I’m finding more and more that many of the schools that are more willing than others to try these things are Catholic schools. Catholic or religious schools tend to have more of an open mind around inclusion. I know it can sound like that wouldn’t be true because for a lot people when you hear the Catholic church you don’t think about inclusion. But the reality is that, at least in Seattle, a lot of Catholic schools are willing to say: “You know what, this is a child and this is a person that needs to go to school and what can we do to make this happen?”

Debbie: I think one of the challenges is that a lot of parents don’t even know that they can ask these questions—they’re not aware that they can create something different.

Alison: That’s right.

Debbie: As I was creating TILT, I talked with a lot of parents of differently-wired kids and the number one stressor for most families was access to and affordability of alternative schooling. So it’s interesting to hear that even within a public school system it’s possible to figure out alternative solutions. I’m sure it varies by city and also how accustomed a school system is to looking at things differently, but it’s empowering to know that you don’t just have to go down this one path. You can ask questions.

You can ask questions and you’re allowed to advocate for your child more than you probably realize.

Alison: You can ask questions and you’re allowed to advocate for your child more than you probably realize. So, specifically in public schools, there are some very vigorous guidelines around special education. Basically a child’s IQ has to be a certain low level to test into special education. And what happens in a lot of cities is that all the special education students are put into one classroom. In a city like Seattle that’s also the case for some schools, but it’s not the case for all schools. And in some instances what you can do is you can request accommodations for your child within the regular classroom.

And so, you would ask for what’s called a SIT meeting. And basically that brings all the teachers and administrators that come into contact with your child together, including the counsellor and anyone else you’d like to bring to the meeting—a parent coach or an occupational therapist or a speech therapist or whomever—to find out if accommodations can be made in the classroom for your child. A lot can be accomplished in that meeting. Maybe you say it’s going to be really important that my child not be in a group or he shouldn’t play highly competitive games for example. You can just lay out all this stuff.

I had a SIT meeting for my son because he didn’t really do well with a lot of papers and things like that. He had a 504, which is a number of the kind of document that you get if you have some sort of physical diagnosis and he had some attention stuff going on. So the millions of papers his teachers would give him were kind of pointless because they were just going to end up at the bottom of his backpack, and not just because he has attention stuff going on, but also because he happens to be a child who’s twelve. So, we had a SIT meeting that got rid of all that. He got to do everything digitally. And a lot of times teachers want to help and see what they can do. Most teachers care about the kids that they’re teaching.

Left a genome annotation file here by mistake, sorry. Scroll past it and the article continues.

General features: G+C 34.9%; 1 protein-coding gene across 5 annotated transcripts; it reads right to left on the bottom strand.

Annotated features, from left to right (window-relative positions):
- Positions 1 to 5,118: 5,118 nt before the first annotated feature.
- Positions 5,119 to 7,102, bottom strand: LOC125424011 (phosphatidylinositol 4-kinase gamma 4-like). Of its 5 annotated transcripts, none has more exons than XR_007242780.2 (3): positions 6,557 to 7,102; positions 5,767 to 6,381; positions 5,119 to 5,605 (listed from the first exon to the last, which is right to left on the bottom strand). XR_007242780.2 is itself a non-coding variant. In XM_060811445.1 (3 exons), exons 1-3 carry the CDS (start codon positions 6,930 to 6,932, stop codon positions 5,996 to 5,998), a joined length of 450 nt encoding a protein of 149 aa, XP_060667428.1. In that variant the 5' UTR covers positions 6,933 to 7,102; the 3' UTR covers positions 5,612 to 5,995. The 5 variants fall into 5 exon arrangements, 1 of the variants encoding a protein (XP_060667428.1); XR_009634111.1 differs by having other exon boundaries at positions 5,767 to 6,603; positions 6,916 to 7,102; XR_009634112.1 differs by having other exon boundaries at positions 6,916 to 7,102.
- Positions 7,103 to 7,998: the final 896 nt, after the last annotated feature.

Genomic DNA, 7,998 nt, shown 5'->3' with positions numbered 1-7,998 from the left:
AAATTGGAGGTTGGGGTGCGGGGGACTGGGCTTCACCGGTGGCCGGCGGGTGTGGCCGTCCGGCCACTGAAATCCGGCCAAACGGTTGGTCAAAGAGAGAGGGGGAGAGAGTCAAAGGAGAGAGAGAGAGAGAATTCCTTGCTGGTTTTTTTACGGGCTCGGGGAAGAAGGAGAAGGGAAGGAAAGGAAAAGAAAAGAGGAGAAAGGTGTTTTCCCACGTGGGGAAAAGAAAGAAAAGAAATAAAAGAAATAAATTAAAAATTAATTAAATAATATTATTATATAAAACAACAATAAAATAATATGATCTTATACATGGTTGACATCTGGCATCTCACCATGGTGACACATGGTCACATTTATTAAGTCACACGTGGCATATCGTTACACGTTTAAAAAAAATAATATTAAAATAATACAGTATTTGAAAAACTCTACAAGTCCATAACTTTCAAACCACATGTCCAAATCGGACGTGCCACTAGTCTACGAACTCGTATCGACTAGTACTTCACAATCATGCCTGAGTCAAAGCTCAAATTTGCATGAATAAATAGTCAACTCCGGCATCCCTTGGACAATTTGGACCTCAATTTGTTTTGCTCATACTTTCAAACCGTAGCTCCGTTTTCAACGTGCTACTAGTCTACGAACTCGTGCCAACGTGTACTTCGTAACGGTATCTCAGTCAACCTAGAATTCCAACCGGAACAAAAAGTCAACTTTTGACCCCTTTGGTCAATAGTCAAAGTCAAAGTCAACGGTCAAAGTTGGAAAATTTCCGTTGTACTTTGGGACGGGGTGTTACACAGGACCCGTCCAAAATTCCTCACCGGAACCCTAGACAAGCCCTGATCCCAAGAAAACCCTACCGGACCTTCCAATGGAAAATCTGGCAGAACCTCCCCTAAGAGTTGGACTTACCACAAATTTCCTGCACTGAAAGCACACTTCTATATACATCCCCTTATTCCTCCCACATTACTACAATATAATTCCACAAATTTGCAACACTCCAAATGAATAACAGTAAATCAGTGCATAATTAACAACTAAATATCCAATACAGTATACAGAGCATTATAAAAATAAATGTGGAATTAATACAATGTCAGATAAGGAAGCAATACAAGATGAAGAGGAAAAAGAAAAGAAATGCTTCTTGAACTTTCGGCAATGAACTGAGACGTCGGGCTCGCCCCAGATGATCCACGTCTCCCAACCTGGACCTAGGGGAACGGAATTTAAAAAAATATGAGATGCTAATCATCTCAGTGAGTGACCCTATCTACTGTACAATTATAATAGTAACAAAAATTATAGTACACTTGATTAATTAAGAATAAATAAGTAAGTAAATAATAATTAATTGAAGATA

One thing you can do before a SIT meeting is talk to an educator and find out what kinds of questions you should ask. Have a list and don’t let them throw you off your list. Just say, “We’re going to get through these questions.” If something isn’t acceptable to you, you’re allowed to tell them that it’s not going to work.

Debbie: I know that for many differently-wired kids, homework is an issue.

Alison: Homework is huge.

Debbie: Especially for elementary-aged kids. When Asher was in school, I was pretty much like, “Yeah, this homework is not going to happen.”

Alison: And even at the high school level, it’s really problematic. At the local high school here, there are five different student-led groups right now helping kids at the high school deal with anxiety.

Debbie: Wow.

 Alison: Because they’re trying to come at it from all different angles and the administration is really worried. And one of the things the administration is most concerned about right now is homework and the amount of stress it places on these high school students.

I was very strict about the homework thing when my kids were little. I just told their teachers that they wouldn’t be doing homework. So, I was like, “You can just give them a check-minus for the year in homework because they’re not going to do homework,” and teachers just looked at me like: “Okay…” A couple of teachers thanked me and said they didn’t like giving out homework, and a couple of teachers were not thrilled about it. And then starting in like fourth grade, I would say a little bit of homework was okay, even though I don’t actually agree with that and none of the research backs up that homework is helpful at all. Except for moving into high school or for kids who love to do work.

Debbie: I hope to interview someone specifically about IEPs (individualized education plans) because I think it’s hugely important for parents to realize that they can have a voice in these conversations and that they’re allowed to ask questions. They’re allowed to advocate and be that noisy parent.